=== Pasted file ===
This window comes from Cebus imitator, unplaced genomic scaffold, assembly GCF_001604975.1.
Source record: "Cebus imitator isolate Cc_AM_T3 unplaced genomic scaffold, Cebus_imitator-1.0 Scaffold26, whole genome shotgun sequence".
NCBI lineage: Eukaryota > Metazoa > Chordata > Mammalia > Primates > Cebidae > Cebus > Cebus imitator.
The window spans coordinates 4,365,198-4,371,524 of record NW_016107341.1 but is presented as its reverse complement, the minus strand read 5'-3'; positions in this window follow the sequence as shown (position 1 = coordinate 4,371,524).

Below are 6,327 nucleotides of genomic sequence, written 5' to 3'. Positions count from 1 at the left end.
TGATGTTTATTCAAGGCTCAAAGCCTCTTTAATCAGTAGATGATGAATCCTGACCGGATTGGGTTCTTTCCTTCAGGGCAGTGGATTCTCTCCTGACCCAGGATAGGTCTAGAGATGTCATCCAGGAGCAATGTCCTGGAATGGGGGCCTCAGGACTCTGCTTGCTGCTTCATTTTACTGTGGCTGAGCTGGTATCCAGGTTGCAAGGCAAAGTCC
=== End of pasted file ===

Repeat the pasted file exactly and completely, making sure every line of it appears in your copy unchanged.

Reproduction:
This window comes from Cebus imitator, unplaced genomic scaffold, assembly GCF_001604975.1.
Source record: "Cebus imitator isolate Cc_AM_T3 unplaced genomic scaffold, Cebus_imitator-1.0 Scaffold26, whole genome shotgun sequence".
NCBI lineage: Eukaryota > Metazoa > Chordata > Mammalia > Primates > Cebidae > Cebus > Cebus imitator.
The window spans coordinates 4,365,198-4,371,524 of record NW_016107341.1 but is presented as its reverse complement, the minus strand read 5'-3'; positions in this window follow the sequence as shown (position 1 = coordinate 4,371,524).

Below are 6,327 nucleotides of genomic sequence, written 5' to 3'. Positions count from 1 at the left end.
TGATGTTTATTCAAGGCTCAAAGCCTCTTTAATCAGTAGATGATGAATCCTGACCGGATTGGGTTCTTTCCTTCAGGGCAGTGGATTCTCTCCTGACCCAGGATAGGTCTAGAGATGTCATCCAGGAGCAATGTCCTGGAATGGGGGCCTCAGGACTCTGCTTGCTGCTTCATTTTACTGTGGCTGAGCTGGTATCCAGGTTGCAAGGCAAAGTCC